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Typifying fat tissue in calves


Despite fat in meat being frequently associated with negative connotations for the consumer, it is an indispensable component in order to obtain quality meat. To better understand the metabolism of the fat in calf meat and to enable its possible modulation in future, Martín Alzón Aldave has presented his PhD thesis on the Development and metabolism of veal fat tissue in seven Spanish autochthonous breeds of meat-yielding calves.

Seven autochthonous breeds

Martín Alzón had two aims with this project. Firstly, to typify the fat tissue of both light weight calves (320 Kg live weight) and heavy weights (540 Kg live weight) from the main Spanish meat-producing breeds: Asturiana, Avileña, Morucha, Parda Alpina, Pirenaica, Retinta and Rubia Gallega. To this end he studied, amongst other factors, the amount of fat, the size of the adipoceres and the activity of the principal lipogenic enzymes of the internal fatty deposits and of the canal.

The results of the research show that calves from the Morucha, Retinta and Avileña breeds had the greatest quantities of fat in the four fatty deposits studied and at both weights at slaughter, while the calves from the Asturiana and Rubia Gallega breeds proved to be the least fatty.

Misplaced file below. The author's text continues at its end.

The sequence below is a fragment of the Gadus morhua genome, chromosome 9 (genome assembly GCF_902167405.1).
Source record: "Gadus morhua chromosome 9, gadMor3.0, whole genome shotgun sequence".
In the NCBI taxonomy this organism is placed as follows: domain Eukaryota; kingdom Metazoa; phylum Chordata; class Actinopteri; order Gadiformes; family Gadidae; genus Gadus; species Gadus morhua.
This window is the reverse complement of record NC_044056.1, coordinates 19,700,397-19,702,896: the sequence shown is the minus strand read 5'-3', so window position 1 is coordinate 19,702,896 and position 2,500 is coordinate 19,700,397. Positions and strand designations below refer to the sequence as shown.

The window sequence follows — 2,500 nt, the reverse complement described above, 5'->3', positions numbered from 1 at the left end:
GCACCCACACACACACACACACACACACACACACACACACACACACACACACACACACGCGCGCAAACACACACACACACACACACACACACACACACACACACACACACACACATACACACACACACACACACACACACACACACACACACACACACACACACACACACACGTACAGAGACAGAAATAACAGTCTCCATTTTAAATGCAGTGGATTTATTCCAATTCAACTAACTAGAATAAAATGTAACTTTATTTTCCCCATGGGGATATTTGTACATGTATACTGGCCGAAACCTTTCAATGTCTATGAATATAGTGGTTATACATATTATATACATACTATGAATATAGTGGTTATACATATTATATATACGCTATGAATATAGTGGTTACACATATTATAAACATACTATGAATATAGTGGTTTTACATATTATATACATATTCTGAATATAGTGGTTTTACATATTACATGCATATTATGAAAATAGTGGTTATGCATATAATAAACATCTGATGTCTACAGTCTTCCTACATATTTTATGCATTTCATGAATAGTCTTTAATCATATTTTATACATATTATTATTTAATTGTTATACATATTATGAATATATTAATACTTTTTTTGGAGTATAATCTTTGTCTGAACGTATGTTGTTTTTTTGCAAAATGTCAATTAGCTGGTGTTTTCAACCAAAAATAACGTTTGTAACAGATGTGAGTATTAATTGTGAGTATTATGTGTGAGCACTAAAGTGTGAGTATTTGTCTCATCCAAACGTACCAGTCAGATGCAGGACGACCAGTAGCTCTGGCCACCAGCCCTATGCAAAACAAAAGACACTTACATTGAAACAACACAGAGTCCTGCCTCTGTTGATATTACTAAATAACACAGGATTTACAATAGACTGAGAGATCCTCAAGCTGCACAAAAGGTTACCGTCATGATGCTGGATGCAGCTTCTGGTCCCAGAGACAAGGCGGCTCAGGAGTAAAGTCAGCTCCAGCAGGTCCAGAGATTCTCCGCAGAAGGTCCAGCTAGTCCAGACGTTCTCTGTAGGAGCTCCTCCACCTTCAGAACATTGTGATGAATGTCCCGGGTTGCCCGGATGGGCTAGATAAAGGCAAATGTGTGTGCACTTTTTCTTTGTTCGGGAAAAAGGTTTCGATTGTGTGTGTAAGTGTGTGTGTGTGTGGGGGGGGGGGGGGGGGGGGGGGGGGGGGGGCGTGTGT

Three types of fatty tissue

After the factorial analysis carried out on all the animals and with all the variables studied, Martín Alzón concluded that the 14 groups studied, i.e. the animals from seven breeds of both weights, can be classified into three groups. The first placed the Asturiana and the Rubia Gallega slaughtered at 320 Kg live weight together, characterised by a scant development of fatty tissue.

A second group, with an intermediate development of fatty tissue, include the Avileña, Morucha, Parda Alpina, Pirenaica and Retinta breeds slaughtered at 320 Kg live weight and the Asturiana and Rubia Gallega breeds slaughtered at 540 kilos live weight.

Finally, a third group was characterised by an intense fatty tissue development: the Avileña, Morucha, Parda Alpina, Pirenaica and Retinta breeds that were slaughtered at 540 kilos live weight.

Contact :
Iñaki Casado Redin
Nafarroako Unibertsitate Publikoa
(+34) 948 16 97 82

Iñaki Casado Redin | Basque research
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